5 Books On Ideas To Expand Your Creative Thinking
From time to time on my blog I write up a list of 5 books or so on different topics. There’s been two posts on The Best Books on Film Editing 1 & 2, Books on Storytelling, Books for Creatives, Books on Avid, Books on Marketing and more. This time I thought I’d share some of my favourite books on ideas, which are guaranteed to get your mind whirring and generate some fresh creative thoughts!
Where Good Ideas Come From – Steven Johnson
Where Good Ideas Come From is a brilliantly readable book and if you want a good taster for it you can simply watch Steven Johnson’s TED talk, but if you don’t want to spoil it all just grab and copy and prepare to be inspired.
Essentially the book takes you through seven key principles that can facilitate the generation of really good ideas, from which you can draw out some very practical pointers such as the importance of writing everything down, and being connected to as many people and stimuli as possible, and sticking with slow hunches.
“Chance favours the connected mind.”
That makes it sound all very simplistic but Johnson’s narrative approach uncovers tons of fascinating insights based on characters as diverse as Charles Darwin and Tim Berners-Lee. A very enjoyable and valuable read.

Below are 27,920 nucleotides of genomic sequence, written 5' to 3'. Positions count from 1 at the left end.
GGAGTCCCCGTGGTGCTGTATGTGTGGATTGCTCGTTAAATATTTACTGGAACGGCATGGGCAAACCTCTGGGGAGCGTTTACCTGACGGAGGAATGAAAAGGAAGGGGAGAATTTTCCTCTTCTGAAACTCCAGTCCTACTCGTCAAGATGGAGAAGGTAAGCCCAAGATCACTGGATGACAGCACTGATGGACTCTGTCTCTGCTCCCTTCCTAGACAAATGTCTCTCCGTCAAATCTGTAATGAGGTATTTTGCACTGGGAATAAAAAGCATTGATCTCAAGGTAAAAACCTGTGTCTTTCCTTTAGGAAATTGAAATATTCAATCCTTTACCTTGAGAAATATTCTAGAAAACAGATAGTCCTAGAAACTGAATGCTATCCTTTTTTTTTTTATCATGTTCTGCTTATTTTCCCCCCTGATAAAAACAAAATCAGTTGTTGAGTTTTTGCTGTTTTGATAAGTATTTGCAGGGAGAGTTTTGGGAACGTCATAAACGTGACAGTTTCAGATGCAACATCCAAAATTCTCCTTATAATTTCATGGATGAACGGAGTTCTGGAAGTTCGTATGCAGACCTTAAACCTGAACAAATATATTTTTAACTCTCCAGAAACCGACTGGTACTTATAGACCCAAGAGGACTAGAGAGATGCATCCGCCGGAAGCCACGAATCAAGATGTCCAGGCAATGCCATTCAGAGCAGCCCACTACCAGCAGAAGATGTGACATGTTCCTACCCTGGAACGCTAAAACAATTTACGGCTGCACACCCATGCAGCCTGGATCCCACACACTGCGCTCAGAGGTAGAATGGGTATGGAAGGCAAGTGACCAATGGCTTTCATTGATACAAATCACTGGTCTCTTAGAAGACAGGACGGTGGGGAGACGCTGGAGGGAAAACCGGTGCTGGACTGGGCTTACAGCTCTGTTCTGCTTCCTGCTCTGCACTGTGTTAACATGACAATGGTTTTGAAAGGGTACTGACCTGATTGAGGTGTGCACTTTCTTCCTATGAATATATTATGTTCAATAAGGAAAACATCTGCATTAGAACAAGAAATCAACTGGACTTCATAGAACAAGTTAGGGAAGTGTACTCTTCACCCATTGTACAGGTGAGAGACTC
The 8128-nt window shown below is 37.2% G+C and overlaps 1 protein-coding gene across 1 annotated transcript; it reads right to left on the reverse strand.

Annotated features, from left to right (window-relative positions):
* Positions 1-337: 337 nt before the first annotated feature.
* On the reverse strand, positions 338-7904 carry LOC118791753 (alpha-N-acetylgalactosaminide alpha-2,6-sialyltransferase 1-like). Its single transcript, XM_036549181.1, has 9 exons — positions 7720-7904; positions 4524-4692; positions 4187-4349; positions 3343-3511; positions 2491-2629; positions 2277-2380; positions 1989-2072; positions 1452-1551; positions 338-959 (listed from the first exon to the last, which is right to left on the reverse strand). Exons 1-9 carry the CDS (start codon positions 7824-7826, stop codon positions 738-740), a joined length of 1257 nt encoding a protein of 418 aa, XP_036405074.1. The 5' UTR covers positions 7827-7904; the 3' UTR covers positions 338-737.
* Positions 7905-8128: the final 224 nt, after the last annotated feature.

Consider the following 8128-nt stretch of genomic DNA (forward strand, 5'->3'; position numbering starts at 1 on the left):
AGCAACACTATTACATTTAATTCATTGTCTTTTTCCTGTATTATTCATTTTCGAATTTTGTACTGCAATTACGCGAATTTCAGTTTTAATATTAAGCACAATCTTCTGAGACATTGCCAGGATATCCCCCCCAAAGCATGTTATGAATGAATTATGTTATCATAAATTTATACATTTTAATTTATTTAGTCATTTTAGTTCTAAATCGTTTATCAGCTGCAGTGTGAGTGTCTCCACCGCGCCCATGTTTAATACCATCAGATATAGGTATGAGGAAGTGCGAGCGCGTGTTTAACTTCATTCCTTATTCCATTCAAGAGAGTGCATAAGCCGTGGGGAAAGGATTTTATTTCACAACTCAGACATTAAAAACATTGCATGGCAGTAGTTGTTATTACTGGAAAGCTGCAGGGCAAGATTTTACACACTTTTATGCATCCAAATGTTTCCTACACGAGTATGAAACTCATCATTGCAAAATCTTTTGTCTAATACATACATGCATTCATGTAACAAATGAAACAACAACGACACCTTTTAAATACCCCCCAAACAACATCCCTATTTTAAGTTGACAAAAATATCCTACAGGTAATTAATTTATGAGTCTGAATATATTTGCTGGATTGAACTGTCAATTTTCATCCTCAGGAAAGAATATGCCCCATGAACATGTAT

The Decisive Moment – Jonah Lehrer
“I was flying a Boeing 737 into Tokyo Narita International Airport when the left engine caught on fire.” If you’re looking for an opening line that will grab your attention you can’t do much better than that! So begins Jonah Lehrer’s insightful and intriguing The Decisive Moment, which is all about how we make decisions and how we can learn to make better ones.
Lehrer writes in a similarly anecdotal style to Johnson or Gladwell (though not as brilliantly as the later) whilst drawing on a detailed understanding of neuroscience to weave together a gripping book about the power and process of decision making. One of my favourite parts of the book is Lehrer’s analysis of the stock market and his proposal for a relatively fool-proof investment strategy: “Since the market is a random walk with an upward slope, the best solution is to pick a low-cost index fund and wait… Don’t buy or sell a single stock.” In doing so Lehrer reckons you can out perform the average ‘active’ investor by nearly 10 percent. Entertaining, informative and a mind expanding read.